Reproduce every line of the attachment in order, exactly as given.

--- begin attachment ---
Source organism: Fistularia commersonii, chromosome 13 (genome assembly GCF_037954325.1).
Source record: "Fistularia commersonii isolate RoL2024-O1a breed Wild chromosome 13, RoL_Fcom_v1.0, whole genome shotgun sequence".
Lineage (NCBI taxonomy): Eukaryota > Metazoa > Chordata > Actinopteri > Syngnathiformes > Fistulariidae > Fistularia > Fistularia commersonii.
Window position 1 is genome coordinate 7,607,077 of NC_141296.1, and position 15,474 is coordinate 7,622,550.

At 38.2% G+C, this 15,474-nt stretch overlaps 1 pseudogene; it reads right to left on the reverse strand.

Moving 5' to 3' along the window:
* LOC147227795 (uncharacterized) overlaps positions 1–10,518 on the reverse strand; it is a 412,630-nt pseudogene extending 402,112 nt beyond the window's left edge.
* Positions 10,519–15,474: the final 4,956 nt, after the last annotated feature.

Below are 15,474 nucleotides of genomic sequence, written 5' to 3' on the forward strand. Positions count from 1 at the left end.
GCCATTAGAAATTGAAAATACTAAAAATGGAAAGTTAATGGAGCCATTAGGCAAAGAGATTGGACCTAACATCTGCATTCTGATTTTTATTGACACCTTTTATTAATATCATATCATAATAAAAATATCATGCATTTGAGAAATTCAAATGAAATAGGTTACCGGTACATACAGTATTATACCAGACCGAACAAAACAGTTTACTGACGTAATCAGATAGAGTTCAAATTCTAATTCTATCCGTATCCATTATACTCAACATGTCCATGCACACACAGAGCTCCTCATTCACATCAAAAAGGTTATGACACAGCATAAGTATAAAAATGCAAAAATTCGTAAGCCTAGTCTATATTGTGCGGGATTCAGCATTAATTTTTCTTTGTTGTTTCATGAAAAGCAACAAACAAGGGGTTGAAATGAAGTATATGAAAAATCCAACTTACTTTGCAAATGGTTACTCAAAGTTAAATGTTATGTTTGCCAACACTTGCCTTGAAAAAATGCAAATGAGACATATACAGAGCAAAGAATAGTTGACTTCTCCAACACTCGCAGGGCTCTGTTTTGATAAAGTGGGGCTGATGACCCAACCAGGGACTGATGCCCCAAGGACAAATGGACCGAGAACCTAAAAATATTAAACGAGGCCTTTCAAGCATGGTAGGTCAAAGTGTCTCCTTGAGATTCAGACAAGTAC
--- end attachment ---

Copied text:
Source organism: Fistularia commersonii, chromosome 13 (genome assembly GCF_037954325.1).
Source record: "Fistularia commersonii isolate RoL2024-O1a breed Wild chromosome 13, RoL_Fcom_v1.0, whole genome shotgun sequence".
Lineage (NCBI taxonomy): Eukaryota > Metazoa > Chordata > Actinopteri > Syngnathiformes > Fistulariidae > Fistularia > Fistularia commersonii.
Window position 1 is genome coordinate 7,607,077 of NC_141296.1, and position 15,474 is coordinate 7,622,550.

At 38.2% G+C, this 15,474-nt stretch overlaps 1 pseudogene; it reads right to left on the reverse strand.

Moving 5' to 3' along the window:
* LOC147227795 (uncharacterized) overlaps positions 1–10,518 on the reverse strand; it is a 412,630-nt pseudogene extending 402,112 nt beyond the window's left edge.
* Positions 10,519–15,474: the final 4,956 nt, after the last annotated feature.

Below are 15,474 nucleotides of genomic sequence, written 5' to 3' on the forward strand. Positions count from 1 at the left end.
GCCATTAGAAATTGAAAATACTAAAAATGGAAAGTTAATGGAGCCATTAGGCAAAGAGATTGGACCTAACATCTGCATTCTGATTTTTATTGACACCTTTTATTAATATCATATCATAATAAAAATATCATGCATTTGAGAAATTCAAATGAAATAGGTTACCGGTACATACAGTATTATACCAGACCGAACAAAACAGTTTACTGACGTAATCAGATAGAGTTCAAATTCTAATTCTATCCGTATCCATTATACTCAACATGTCCATGCACACACAGAGCTCCTCATTCACATCAAAAAGGTTATGACACAGCATAAGTATAAAAATGCAAAAATTCGTAAGCCTAGTCTATATTGTGCGGGATTCAGCATTAATTTTTCTTTGTTGTTTCATGAAAAGCAACAAACAAGGGGTTGAAATGAAGTATATGAAAAATCCAACTTACTTTGCAAATGGTTACTCAAAGTTAAATGTTATGTTTGCCAACACTTGCCTTGAAAAAATGCAAATGAGACATATACAGAGCAAAGAATAGTTGACTTCTCCAACACTCGCAGGGCTCTGTTTTGATAAAGTGGGGCTGATGACCCAACCAGGGACTGATGCCCCAAGGACAAATGGACCGAGAACCTAAAAATATTAAACGAGGCCTTTCAAGCATGGTAGGTCAAAGTGTCTCCTTGAGATTCAGACAAGTAC